Tue. Nov 19th, 2019

What happens if a Rugby World Cup knockout match ends in a draw

If teams cannot be separated after 80 minutes in a Rugby World Cup knockout match, stand by for extra-time, sudden death and then a kicking competition..

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Only three times in Rugby World Cup history has a knockout match ended in a draw and on all three occasions, the contest was settled in extra-time.

The Springboks were involved in the first two knockout match draws, ending the 80 minutes of the 1995 final against the All Blacks level before that Joel Stransky drop-goal separated the teams. In 1999, the Springboks were involved in another tight contest, this time against Australia, which went to extra-time. Another drop-goal, this one from Stephen Larkham sent the Wallabies through to the final. 

Australia has also been involved in two contests that went to extra-time, like the Boks, they won their first and lost their second. In the 2003 Final a drop-goal was again decisive, this time off the weaker right boot of Jonny Wilkinson.

Extra-time

At the 2019 Rugby World Cup extra-time will be used yet again if any knockout matches end the regulation 80 all square. 

“For the rest of RWC 2019, if teams are level at full-time, they will play 20 minutes of extra-time (10 minutes each way, with an interval of five minutes),” a World Rugby press release reads.

Should teams remain level after extra-time they will face another period of additional time with ‘sudden death’ rules in effect.

“If the scores are still level, 10 minutes of ‘sudden death’ will follow. The first team to score any points during ‘sudden death’ will be declared the winner.”

Rugby World Cup kicking competition

If the teams still cannot be separated, a kicking competition will determine the winners in the Rugby World Cup’s version of a penalty shootout.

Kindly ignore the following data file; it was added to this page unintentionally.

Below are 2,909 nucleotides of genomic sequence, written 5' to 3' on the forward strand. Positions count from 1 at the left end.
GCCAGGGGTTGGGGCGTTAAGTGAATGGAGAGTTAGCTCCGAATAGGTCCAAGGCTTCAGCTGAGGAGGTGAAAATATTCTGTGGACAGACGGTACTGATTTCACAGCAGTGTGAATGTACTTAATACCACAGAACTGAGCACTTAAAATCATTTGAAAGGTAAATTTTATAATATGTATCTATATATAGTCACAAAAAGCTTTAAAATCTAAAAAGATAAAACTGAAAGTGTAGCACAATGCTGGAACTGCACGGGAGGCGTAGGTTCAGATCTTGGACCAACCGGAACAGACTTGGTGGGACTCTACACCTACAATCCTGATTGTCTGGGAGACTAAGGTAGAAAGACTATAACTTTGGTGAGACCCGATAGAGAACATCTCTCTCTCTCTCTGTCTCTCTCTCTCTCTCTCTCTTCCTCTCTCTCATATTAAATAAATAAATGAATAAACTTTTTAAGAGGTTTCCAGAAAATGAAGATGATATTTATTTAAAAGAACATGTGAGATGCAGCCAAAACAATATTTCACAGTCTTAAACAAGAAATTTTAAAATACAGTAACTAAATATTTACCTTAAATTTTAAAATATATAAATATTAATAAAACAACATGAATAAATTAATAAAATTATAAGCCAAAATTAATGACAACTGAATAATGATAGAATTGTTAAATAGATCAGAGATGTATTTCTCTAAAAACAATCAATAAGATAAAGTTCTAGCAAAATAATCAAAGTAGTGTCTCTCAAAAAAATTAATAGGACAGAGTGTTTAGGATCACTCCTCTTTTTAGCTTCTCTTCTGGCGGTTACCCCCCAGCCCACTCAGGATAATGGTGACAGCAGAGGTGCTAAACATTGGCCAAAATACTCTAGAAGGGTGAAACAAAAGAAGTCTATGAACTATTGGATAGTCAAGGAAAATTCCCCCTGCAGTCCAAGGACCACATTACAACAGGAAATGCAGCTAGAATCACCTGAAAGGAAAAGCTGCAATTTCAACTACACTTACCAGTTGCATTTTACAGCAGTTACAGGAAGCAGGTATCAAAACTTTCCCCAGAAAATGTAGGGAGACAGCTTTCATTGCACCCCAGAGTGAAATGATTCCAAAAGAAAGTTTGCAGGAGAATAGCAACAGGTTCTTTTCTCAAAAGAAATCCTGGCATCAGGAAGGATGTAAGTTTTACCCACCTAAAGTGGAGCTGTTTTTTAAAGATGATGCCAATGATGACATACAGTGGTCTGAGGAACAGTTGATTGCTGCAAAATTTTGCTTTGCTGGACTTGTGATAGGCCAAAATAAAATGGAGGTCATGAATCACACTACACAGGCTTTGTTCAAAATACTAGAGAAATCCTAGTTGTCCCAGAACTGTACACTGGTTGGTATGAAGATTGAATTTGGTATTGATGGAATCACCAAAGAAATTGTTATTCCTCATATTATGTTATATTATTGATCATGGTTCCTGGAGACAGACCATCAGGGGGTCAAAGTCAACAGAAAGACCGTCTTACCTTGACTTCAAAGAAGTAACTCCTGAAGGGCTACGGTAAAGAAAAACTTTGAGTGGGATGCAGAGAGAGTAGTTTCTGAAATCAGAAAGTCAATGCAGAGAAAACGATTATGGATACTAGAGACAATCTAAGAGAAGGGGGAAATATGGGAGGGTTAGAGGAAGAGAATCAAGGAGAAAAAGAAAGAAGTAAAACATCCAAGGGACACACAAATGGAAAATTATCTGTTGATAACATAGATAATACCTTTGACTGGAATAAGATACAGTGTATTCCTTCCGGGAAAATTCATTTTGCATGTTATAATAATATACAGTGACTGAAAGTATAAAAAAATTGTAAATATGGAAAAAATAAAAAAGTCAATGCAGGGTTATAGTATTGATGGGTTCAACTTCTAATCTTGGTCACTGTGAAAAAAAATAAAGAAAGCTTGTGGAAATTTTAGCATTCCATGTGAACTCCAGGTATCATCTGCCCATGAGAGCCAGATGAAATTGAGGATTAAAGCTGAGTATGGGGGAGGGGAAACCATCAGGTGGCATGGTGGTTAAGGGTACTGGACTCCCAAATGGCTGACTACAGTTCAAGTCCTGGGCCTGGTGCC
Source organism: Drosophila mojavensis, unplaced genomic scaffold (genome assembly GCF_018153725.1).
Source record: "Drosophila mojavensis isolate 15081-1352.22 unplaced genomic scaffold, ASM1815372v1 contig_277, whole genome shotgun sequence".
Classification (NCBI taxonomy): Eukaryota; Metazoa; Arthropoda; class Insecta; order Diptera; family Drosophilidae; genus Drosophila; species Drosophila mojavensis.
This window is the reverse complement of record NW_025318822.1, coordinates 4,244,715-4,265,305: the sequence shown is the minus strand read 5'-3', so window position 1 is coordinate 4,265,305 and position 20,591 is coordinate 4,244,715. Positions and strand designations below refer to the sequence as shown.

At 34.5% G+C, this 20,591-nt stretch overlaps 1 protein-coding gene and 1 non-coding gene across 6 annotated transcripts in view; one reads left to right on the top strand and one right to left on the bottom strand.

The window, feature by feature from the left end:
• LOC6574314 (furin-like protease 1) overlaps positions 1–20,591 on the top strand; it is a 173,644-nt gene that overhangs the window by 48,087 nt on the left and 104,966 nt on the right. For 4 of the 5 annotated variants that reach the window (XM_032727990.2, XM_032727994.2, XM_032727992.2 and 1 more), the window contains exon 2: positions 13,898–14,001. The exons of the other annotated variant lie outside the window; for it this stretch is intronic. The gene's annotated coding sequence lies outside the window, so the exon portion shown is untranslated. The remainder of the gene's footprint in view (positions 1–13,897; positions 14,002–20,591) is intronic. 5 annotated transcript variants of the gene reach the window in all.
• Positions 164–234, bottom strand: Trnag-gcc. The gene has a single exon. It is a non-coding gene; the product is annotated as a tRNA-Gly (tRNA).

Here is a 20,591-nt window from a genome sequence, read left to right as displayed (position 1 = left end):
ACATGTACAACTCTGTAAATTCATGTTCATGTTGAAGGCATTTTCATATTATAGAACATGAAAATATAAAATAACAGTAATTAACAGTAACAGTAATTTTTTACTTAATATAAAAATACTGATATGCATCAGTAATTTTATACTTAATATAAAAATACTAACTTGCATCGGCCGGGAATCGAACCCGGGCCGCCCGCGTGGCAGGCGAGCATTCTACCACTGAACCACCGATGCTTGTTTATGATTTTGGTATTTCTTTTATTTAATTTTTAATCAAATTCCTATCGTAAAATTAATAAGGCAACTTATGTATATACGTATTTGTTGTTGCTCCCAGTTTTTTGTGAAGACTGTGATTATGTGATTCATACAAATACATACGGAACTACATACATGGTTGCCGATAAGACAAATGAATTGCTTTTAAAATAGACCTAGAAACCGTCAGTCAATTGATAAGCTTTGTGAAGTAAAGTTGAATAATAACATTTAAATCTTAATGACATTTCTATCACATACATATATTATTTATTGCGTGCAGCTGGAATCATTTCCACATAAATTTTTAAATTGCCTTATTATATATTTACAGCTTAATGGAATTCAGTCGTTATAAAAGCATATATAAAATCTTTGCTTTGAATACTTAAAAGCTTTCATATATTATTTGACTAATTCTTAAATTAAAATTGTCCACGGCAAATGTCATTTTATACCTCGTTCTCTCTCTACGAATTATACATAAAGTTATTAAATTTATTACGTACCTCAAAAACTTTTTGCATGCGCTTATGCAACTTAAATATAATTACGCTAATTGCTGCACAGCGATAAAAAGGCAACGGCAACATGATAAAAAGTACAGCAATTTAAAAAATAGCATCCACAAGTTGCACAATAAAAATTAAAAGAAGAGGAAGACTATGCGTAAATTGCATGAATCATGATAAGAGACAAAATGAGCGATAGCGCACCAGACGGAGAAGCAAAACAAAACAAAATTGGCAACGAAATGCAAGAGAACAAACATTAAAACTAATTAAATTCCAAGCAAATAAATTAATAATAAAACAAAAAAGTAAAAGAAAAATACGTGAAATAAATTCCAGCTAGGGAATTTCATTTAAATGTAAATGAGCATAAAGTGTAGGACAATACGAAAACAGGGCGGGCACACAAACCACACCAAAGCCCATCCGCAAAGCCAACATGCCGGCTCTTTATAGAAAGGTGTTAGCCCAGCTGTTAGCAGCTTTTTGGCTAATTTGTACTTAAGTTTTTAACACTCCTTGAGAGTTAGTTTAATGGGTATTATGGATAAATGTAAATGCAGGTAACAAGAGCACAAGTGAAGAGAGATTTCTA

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Rugby World Cup tiebreaking kicking competition positions. Image: World Rugby

“Each team nominates five kickers from the players still on the field and informs the referee of the order in which they will kick. These five players will then have one attempt each to kick a goal from one of three spots on the 22-metre line: directly in front of the posts (position one), on the 15-metre line to the left of the posts (position two) and the 15-metre line to the right of the posts (position three).

“The sequence is as follows for each team: kicker one from position one; kicker two from position two, kicker three from position three; kicker four from position one; kicker five from position two.

“The winning team is the one with the most successful kicks after five attempts, or earlier if one team is unable to equal the score of the other team with the number of kicks remaining. 

“If there are an equal number of successful kicks, the competition moves to ‘sudden death’, following the same order of kickers used for the previous five kicks until one player succeeds with a kick and the other misses from the same position.”

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